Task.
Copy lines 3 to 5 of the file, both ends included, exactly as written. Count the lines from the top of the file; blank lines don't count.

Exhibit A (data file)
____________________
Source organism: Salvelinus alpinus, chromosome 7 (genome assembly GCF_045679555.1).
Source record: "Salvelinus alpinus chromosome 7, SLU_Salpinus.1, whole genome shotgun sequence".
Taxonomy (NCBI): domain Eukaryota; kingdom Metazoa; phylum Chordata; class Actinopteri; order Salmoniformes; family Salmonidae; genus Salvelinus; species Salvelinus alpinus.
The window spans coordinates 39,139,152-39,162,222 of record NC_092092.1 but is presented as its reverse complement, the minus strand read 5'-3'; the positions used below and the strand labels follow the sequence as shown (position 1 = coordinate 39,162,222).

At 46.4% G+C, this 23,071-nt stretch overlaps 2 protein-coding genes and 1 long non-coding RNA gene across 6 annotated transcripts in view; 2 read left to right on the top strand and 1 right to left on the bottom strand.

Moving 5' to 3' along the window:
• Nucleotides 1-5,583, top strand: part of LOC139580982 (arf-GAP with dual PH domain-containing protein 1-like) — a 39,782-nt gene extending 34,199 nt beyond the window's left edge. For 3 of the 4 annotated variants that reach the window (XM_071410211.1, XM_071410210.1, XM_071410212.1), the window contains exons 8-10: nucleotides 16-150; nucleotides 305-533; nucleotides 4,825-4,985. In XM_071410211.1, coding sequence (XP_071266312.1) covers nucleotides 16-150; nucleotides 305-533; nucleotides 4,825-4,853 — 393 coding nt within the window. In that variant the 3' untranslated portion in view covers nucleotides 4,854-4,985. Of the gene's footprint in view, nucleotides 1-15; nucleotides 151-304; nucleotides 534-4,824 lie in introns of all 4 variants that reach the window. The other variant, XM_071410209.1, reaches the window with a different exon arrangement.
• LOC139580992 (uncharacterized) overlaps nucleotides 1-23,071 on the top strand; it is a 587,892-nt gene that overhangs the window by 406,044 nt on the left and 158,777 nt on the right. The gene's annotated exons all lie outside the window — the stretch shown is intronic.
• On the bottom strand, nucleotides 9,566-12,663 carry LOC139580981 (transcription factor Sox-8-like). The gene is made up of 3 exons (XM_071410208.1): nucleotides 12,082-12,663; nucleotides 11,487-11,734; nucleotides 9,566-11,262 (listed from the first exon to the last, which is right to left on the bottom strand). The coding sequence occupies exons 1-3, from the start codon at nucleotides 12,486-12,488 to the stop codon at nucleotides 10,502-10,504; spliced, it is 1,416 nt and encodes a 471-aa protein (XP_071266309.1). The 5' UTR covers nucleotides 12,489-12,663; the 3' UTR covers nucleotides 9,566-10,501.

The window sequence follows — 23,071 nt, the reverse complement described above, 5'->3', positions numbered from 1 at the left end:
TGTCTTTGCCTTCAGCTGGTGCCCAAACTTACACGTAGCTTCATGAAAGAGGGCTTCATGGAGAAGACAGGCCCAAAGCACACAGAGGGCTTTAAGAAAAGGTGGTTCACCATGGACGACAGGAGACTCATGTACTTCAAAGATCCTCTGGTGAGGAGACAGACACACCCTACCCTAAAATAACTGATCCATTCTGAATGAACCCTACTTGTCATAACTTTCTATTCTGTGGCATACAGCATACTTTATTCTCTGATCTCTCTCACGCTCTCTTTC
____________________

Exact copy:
Taxonomy (NCBI): domain Eukaryota; kingdom Metazoa; phylum Chordata; class Actinopteri; order Salmoniformes; family Salmonidae; genus Salvelinus; species Salvelinus alpinus.
The window spans coordinates 39,139,152-39,162,222 of record NC_092092.1 but is presented as its reverse complement, the minus strand read 5'-3'; the positions used below and the strand labels follow the sequence as shown (position 1 = coordinate 39,162,222).

At 46.4% G+C, this 23,071-nt stretch overlaps 2 protein-coding genes and 1 long non-coding RNA gene across 6 annotated transcripts in view; 2 read left to right on the top strand and 1 right to left on the bottom strand.